Every B2B Should Hire a Writer

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Every B2B should hire a writer. I’ve been saying this for almost 10 years. Throughout that time, precious few B2Bs have done so. Today, B2Bs that fail to build an internal writing team fall into one of two categories:

  1. Some B2Bs fail to see that virtually all marketing involves writing. Marketing is communication. To outsource or ignore writing, a foundational element of marketing, is a recipe for mediocre marketing.
  2. Marketing-savvy B2Bs think content marketing has peaked, thanks to articles like this and this. Think again. Some B2B segments, like mine, Internet marketing, are indeed overstuffed with content. But other B2B segments — most, in fact — still operate in an environment where demand for useful content exceeds supply.

Why do I stress useful? Because there is an enormous gap between the type of marketing content B2Bs typically produce and that which B2B content consumers need. Among the common shortcomings of B2B content:

  • Inwardly focused instead of customer focused
  • Feature oriented instead of benefit oriented
  • Overly detailed
  • Not detailed enough
  • Uninspiring, confusing and overly formal in style

Why is this the case?

When B2Bs outsource content, it lacks authenticity and insight.

When B2Bs give writing assignments to a non-writer on staff — someone with spare time, a subject matter expert or an executive — the content lacks coherence and persuasiveness.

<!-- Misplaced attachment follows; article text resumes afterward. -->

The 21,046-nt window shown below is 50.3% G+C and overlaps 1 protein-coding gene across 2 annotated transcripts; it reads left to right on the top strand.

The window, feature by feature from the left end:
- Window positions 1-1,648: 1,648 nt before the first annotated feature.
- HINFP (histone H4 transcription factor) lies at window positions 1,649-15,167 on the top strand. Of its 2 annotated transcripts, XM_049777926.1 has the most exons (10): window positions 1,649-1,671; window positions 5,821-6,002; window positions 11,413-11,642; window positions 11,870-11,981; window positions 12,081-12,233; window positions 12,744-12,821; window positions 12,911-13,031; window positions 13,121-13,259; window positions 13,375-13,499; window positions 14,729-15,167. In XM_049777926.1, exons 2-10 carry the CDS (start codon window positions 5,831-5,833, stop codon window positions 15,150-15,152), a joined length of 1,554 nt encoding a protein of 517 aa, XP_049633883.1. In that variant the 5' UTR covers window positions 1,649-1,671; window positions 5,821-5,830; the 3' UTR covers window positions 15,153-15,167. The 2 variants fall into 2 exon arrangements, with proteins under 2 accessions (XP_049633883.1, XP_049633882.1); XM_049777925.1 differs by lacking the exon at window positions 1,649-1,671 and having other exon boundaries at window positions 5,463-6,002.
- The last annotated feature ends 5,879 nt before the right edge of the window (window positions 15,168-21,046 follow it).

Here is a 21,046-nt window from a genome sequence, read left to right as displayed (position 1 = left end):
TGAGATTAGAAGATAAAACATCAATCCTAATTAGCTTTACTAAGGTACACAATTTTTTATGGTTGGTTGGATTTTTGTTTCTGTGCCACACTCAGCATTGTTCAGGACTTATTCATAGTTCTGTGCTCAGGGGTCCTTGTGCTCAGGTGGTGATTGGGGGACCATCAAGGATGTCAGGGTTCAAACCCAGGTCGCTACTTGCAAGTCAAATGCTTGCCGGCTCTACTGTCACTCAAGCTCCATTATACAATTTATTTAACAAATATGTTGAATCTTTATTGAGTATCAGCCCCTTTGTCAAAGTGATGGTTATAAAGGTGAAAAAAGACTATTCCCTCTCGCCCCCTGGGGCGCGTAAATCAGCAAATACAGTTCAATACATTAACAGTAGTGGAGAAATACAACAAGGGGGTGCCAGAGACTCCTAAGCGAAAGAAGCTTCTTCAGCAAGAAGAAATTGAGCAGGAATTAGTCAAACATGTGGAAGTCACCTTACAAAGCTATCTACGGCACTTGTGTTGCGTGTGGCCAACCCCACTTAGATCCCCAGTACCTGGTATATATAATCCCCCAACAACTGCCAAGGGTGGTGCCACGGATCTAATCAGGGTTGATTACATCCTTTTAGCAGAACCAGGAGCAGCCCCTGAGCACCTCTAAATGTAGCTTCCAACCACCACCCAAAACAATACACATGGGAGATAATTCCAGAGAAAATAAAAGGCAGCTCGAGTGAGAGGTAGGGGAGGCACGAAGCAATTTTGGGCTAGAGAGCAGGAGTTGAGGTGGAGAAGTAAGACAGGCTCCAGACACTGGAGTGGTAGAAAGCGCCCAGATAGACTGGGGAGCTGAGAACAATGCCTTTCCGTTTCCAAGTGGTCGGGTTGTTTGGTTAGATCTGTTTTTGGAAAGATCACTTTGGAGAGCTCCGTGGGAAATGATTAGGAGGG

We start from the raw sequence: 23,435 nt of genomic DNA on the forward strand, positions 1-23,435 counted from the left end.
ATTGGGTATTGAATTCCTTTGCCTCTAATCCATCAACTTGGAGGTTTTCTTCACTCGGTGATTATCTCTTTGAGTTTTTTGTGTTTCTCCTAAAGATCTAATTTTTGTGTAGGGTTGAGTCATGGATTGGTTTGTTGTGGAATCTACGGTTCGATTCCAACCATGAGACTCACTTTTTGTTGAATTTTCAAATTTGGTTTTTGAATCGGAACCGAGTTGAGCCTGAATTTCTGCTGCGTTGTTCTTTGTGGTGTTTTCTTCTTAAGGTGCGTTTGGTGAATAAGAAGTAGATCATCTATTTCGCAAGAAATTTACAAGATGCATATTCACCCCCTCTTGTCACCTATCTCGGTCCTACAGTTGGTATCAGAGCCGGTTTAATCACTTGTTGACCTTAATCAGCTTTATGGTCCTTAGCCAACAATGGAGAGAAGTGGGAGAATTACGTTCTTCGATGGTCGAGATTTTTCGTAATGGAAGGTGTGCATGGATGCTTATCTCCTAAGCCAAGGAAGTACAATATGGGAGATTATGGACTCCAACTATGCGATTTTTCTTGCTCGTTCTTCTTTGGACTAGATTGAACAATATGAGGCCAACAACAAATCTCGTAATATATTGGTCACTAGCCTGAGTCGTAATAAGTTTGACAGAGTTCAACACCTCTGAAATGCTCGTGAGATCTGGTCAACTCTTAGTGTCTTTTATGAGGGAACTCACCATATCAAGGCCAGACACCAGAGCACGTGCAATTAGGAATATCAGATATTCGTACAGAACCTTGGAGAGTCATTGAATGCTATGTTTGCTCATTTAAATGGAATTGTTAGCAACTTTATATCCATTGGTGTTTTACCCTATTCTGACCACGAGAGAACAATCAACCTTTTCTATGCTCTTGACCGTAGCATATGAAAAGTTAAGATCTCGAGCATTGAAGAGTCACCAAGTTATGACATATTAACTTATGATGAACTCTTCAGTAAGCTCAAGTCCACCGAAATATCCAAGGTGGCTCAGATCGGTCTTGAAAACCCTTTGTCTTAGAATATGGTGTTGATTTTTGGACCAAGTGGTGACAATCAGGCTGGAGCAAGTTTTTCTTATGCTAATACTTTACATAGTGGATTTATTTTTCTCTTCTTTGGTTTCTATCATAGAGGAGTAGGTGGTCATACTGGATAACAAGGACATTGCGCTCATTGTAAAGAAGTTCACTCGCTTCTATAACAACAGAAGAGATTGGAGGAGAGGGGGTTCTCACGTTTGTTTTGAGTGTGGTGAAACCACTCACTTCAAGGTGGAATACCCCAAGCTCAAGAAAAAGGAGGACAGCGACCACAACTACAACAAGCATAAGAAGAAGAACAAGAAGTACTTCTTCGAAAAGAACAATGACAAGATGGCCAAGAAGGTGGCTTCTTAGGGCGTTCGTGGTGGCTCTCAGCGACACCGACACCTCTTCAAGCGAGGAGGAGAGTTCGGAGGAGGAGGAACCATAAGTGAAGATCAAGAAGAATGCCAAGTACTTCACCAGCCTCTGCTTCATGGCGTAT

Thus, to create effective marketing content — content that is authentic, insightful, coherent and persuasive — a B2B must have a professional writer on staff. This conclusion is inescapable.

This is not to say that the internal writer must carry the entire content burden. Agencies can still play a very large role, especially in developing a content strategy, along with editing, optimizing, polishing, placing and promoting content. But if a B2B thinks it can take a hands-off approach to content, it will fail more certainly than ever before.

Why? Because today, the pressure to produce authentic, meaningful content is greater than ever before. With every passing week, Google gets better at distinguishing intrinsically valuable content from content that is designed to game the system. It’s not just about keywords anymore.

No less important is the fact that B2B content consumers have become more sophisticated. They have learned to filter out content crap. The novelty of blogs has worn off. They look for reasons to unsubscribe from rather than subscribe to e-newsletters. The days are gone when content will get read simply because it’s there.

But — perhaps paradoxically — at the same time B2B content consumers (think customers and prospects) are more discriminating in their consumption, they are relying more and more on the Internet to conduct research and do business. Nobody wants to talk to a sales rep until it’s absolutely necessary. Nobody wants to phone in an order when it can be entered online. Thus, lousy online content equates to fewer leads and fewer orders.

For many B2Bs, an increasingly online-centric sales environment is a tough pill to swallow. Companies that are used to generating and managing business with a traditional field or phone sales team have little experience or expertise in creating online marketing content. And online content is more than just typing words. Search engine optimization and usability techniques weigh heavily in content effectiveness, which again is why a professional writer versed in these techniques is essential to getting the job done properly.

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